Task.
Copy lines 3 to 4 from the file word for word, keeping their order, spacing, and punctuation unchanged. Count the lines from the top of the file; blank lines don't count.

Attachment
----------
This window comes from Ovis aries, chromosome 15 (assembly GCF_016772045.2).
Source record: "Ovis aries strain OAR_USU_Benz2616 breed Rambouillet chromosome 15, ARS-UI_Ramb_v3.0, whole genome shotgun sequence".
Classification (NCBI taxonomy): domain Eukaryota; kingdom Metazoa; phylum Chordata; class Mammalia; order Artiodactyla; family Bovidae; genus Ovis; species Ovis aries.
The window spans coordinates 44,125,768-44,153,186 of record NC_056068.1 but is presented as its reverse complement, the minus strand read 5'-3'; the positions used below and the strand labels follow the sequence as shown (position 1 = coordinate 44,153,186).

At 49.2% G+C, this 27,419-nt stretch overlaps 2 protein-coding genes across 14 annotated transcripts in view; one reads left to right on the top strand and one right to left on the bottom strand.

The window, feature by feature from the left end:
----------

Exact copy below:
Classification (NCBI taxonomy): domain Eukaryota; kingdom Metazoa; phylum Chordata; class Mammalia; order Artiodactyla; family Bovidae; genus Ovis; species Ovis aries.
The window spans coordinates 44,125,768-44,153,186 of record NC_056068.1 but is presented as its reverse complement, the minus strand read 5'-3'; the positions used below and the strand labels follow the sequence as shown (position 1 = coordinate 44,153,186).